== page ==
Lewis Nordan Explores Magical Bond Between Father and Son

   Still looking for a meaningful Father’s Day Gift? SLR contributor Sean Ennis shares the title that most impacted his role as both a son and a father:

    When I first read Lewis Nordan’s Music of the Swamp, I was just a son.  I laughed and cringed at the bungling of Mr. Mecklin–the well-intentioned lies he told his family, the misguided purchases, even his inadvertent murdering of the local pharmacist.  What persists in the collection is the unfailing love a son can have for his imperfect father who is trying so hard. 

     Now as a father myself, I read the collection with much more sympathy for Mr. Mecklin.  I’ve murdered no one, but I hope for the same forgiveness that young Sugar Mecklin affords his father, and hope for the same designation as “magic” from my own son. 

     Nordan, like many fathers, may be under-appreciated. It would shock me if any father or son couldn’t find themselves in these pages.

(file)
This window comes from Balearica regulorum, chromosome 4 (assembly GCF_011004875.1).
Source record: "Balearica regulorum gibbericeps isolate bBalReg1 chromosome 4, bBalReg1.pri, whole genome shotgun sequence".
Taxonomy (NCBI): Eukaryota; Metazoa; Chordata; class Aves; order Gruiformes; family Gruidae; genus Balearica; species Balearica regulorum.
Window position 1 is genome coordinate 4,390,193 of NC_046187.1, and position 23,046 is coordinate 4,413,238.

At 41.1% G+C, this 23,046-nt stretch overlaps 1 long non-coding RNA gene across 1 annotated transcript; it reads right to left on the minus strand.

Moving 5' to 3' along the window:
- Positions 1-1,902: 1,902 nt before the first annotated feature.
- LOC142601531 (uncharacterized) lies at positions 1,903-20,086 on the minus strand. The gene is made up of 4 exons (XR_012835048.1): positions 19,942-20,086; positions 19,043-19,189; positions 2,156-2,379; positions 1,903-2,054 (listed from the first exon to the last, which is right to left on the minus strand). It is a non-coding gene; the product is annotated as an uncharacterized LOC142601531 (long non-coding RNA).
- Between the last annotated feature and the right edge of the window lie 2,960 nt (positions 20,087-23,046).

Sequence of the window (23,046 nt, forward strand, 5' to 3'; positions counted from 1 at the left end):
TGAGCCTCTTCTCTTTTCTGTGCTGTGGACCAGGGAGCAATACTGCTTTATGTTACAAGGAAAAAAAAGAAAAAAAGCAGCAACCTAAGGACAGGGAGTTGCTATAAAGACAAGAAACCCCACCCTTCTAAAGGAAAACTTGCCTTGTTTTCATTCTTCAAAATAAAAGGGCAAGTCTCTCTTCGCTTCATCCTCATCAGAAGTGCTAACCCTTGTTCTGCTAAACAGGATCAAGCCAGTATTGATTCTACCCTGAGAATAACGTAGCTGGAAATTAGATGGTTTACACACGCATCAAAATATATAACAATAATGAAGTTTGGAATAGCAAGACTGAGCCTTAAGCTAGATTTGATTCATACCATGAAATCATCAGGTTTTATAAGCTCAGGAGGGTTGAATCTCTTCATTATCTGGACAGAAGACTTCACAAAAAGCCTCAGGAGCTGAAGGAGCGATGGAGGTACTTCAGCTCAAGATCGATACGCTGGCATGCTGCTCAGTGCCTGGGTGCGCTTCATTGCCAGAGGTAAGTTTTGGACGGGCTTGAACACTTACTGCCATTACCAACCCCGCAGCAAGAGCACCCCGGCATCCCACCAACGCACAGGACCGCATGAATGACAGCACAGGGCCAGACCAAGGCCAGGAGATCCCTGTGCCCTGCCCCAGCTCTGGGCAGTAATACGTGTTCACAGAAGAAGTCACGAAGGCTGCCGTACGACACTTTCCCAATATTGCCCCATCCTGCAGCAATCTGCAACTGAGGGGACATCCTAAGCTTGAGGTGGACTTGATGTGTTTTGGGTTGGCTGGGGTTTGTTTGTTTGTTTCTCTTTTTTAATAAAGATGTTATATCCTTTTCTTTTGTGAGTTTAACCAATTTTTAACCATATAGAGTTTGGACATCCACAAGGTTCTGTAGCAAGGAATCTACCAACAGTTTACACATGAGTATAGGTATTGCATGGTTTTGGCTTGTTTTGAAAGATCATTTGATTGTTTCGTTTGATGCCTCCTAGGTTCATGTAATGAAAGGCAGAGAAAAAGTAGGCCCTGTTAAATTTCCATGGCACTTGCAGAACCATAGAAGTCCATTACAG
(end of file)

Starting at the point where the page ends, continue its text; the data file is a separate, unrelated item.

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“A boy’s utterly helpless love for his utterly hopeless father.”



  1. If I could raise a glass to any writer on Father’s Day, it would be Lewis Nordan. I’m always thinking of the line at the beginning of the book when Sugar (the son) sees his father at the breakfast table and is overcome with an inexplicable joy. He says “I love you, daddy!”. They share a long stare over this breech of decorum, until his father says, “Good luck on your travels through life.”

    I find myself saying this all the time now when I’m at a loss for real answers. Good luck on your travels through life.

    Thanks, Mr. Nordan. Thanks, Sean.

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